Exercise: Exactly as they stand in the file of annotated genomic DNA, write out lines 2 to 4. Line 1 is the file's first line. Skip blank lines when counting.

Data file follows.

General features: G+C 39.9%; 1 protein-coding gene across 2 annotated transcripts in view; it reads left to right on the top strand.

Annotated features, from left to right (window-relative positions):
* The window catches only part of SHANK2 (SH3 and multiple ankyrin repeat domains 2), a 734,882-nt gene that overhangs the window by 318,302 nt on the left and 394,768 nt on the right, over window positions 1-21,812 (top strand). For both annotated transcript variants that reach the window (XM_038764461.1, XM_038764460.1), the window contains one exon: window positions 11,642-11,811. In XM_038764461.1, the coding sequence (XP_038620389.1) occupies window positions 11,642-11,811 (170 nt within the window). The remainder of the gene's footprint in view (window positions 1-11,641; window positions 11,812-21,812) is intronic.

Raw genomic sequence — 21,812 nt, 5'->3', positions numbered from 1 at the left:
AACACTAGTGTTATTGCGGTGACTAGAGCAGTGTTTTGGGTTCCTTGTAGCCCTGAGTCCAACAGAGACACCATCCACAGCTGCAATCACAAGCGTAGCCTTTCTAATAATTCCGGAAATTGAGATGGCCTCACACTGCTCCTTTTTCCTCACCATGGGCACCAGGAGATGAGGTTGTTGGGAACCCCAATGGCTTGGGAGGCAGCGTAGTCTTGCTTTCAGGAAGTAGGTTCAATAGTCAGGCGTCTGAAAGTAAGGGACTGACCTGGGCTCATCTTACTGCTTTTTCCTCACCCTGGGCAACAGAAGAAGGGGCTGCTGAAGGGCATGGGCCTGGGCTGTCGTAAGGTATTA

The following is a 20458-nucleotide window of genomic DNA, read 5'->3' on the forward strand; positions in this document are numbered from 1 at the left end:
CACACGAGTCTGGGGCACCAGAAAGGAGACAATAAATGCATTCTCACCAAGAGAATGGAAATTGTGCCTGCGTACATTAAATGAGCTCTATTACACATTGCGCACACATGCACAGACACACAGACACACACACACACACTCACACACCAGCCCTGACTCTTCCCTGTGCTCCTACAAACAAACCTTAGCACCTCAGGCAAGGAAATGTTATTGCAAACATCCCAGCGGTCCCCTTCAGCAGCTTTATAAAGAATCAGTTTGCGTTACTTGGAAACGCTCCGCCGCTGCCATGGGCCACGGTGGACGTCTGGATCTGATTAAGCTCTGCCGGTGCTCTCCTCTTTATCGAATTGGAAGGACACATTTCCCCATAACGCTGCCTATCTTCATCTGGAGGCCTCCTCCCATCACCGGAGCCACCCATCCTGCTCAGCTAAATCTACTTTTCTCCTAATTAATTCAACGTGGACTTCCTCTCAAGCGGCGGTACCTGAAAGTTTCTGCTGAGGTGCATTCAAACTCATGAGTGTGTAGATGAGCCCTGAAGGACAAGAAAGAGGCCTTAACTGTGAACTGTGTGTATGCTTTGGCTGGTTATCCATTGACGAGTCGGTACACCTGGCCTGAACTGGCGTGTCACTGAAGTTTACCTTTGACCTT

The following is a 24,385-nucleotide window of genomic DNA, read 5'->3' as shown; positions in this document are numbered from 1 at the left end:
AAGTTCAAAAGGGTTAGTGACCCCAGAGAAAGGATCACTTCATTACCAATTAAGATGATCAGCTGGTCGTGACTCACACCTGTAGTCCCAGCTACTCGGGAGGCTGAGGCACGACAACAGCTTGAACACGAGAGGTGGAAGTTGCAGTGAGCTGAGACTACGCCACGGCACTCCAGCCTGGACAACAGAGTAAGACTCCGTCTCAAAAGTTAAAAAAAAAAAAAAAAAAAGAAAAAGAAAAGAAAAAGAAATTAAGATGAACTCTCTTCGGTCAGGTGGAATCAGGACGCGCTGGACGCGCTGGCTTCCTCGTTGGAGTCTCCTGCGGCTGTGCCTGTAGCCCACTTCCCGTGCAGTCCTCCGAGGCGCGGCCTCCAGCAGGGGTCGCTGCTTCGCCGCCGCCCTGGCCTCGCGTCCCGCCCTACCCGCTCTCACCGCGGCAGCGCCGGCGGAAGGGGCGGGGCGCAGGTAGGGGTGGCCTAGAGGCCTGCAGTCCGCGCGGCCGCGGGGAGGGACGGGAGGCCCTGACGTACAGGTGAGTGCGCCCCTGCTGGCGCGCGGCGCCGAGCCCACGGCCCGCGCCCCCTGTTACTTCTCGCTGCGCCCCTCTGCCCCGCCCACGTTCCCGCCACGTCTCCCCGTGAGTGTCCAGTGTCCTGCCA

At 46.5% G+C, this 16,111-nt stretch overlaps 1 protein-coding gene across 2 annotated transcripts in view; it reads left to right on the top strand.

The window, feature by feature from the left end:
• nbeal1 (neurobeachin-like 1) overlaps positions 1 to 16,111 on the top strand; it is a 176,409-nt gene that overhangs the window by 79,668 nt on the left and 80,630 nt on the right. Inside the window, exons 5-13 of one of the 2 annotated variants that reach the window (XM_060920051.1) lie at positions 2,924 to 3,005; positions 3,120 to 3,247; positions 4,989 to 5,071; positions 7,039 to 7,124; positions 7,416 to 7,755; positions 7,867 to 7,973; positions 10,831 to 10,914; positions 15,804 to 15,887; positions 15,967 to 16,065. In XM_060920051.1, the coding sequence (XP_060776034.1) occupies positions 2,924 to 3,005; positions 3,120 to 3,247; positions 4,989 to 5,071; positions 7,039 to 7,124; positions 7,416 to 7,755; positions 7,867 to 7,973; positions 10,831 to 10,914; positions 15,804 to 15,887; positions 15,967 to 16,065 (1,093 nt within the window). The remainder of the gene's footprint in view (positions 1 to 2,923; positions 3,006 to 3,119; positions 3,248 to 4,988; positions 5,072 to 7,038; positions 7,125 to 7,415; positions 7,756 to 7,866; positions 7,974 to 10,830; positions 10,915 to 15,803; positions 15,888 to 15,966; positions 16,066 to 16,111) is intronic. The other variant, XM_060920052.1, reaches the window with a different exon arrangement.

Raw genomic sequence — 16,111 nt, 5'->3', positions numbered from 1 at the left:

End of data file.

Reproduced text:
Annotated features, from left to right (window-relative positions):
* The window catches only part of SHANK2 (SH3 and multiple ankyrin repeat domains 2), a 734,882-nt gene that overhangs the window by 318,302 nt on the left and 394,768 nt on the right, over window positions 1-21,812 (top strand). For both annotated transcript variants that reach the window (XM_038764461.1, XM_038764460.1), the window contains one exon: window positions 11,642-11,811. In XM_038764461.1, the coding sequence (XP_038620389.1) occupies window positions 11,642-11,811 (170 nt within the window). The remainder of the gene's footprint in view (window positions 1-11,641; window positions 11,812-21,812) is intronic.

Raw genomic sequence — 21,812 nt, 5'->3', positions numbered from 1 at the left: